Rising insurance premiums eat at potential teacher pay raises, and lawmakers want to address the problem.
The legislative Education Interim Committee began studying the issue Wednesday. So far, there's no agreement on the solution.
In Utah, premiums shot up about 17 percent between 1995 and 2000, mirroring a national trend, according to legislative research.
Reasons include aging and rising prescription costs — from $50 billion in 1993 to an estimated $240 billion by 2004.
To make up for increases, Utah school districts have transferred costs to employees and shrunk benefits and raises.
Consider: As of early July, average teacher raises hovered around 4.75 percent, and partly because of rising insurance premiums some districts are struggling to come up with even 2 percent raises.
Some teachers worry about the future.
Premiums are expected to increase at 8 percent to 10 percent annually in the next few years, and pharmaceuticals could jump 300 percent in the next 10, the American Federation of Teachers reported.
"The price and quality of our health insurance is an outrage," said Valerie Scott, a Washington School District bus driver. "We are basically being asked to work for health insurance only."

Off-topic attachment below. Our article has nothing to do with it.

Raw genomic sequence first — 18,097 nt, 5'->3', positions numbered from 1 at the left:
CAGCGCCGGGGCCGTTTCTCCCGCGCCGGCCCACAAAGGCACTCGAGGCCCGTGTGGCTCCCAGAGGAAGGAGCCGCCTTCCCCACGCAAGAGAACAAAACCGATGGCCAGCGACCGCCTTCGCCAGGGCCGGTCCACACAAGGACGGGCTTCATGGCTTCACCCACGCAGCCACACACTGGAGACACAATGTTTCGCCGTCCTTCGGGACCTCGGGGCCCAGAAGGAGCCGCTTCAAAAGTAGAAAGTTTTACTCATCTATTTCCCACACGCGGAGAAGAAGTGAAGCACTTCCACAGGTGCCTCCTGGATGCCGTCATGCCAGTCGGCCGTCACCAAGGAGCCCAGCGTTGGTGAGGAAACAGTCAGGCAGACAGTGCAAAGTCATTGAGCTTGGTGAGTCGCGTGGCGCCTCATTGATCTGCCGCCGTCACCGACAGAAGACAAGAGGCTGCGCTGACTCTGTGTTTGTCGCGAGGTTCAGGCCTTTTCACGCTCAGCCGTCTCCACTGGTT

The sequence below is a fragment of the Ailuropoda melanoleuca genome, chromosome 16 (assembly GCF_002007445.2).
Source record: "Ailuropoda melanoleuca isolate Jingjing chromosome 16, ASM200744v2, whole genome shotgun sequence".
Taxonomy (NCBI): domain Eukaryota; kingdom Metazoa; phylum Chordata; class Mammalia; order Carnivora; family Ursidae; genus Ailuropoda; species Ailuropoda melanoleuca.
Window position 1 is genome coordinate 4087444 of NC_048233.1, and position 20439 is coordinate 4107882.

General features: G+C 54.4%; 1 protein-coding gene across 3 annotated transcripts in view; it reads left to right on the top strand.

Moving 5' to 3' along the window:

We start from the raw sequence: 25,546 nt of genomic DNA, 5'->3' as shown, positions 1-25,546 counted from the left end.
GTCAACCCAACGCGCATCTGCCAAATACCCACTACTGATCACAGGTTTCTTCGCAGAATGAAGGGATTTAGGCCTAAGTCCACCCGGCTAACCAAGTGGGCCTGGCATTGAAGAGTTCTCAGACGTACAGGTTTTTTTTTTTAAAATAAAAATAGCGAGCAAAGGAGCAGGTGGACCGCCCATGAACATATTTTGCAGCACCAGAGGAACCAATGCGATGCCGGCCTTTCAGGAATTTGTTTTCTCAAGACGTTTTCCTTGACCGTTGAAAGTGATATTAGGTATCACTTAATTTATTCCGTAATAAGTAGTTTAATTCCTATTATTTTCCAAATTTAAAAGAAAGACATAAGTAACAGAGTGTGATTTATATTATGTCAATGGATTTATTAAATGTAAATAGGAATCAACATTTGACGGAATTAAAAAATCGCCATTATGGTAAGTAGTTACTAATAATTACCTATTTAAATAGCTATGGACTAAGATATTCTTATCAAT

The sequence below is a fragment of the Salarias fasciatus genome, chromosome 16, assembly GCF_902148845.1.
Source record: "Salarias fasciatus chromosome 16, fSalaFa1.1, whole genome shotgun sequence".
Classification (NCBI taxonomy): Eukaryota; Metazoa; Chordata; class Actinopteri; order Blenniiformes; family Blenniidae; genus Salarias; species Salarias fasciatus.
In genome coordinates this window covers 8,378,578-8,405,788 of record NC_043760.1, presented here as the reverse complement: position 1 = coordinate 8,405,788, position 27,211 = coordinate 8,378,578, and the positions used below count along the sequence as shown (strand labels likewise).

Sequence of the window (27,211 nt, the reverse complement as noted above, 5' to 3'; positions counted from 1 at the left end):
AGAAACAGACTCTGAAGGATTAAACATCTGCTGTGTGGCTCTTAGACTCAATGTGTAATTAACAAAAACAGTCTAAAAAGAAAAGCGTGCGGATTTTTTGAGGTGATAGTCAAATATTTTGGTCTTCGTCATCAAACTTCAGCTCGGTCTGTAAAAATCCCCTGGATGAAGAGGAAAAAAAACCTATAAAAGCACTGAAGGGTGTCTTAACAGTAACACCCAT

The AFT suggests a law to allow school workers into the state employee insurance pool. That way, smaller districts especially could negotiate better and less expensive insurance plans. The option would be voluntary.
But Utah Education Association Executive Director Susan Kuziak fears doing so would stifle competition and local choice because the state would dictate benefits to teachers.
Joining insurance pools also can result in those in the larger pool subsidizing newcomers who don't change benefits packages, said Kelly Atkinson of the Utah Health Insurance Association.
Granite Superintendent Stephen Ronnenkamp recommended joining the pools and giving school districts state money to help offset premium increases.
Sen. Howard Stephenson, R-Draper, mentioned medical savings accounts, presented last year by Don Ruzicka, owner of Medisave Account Management and husband of Eagle Forum President Gayle Ruzicka.
Employers buy less expensive, high-deductible health insurance and put the money they save from it in separate employee funds. If employees stay well all year, they receive their fund's largesse.
Insurance executives, including those at the Public Employees Health Program, have examined the concept, but found some downsides. The idea disadvantages older clients, and large businesses face tax law barriers.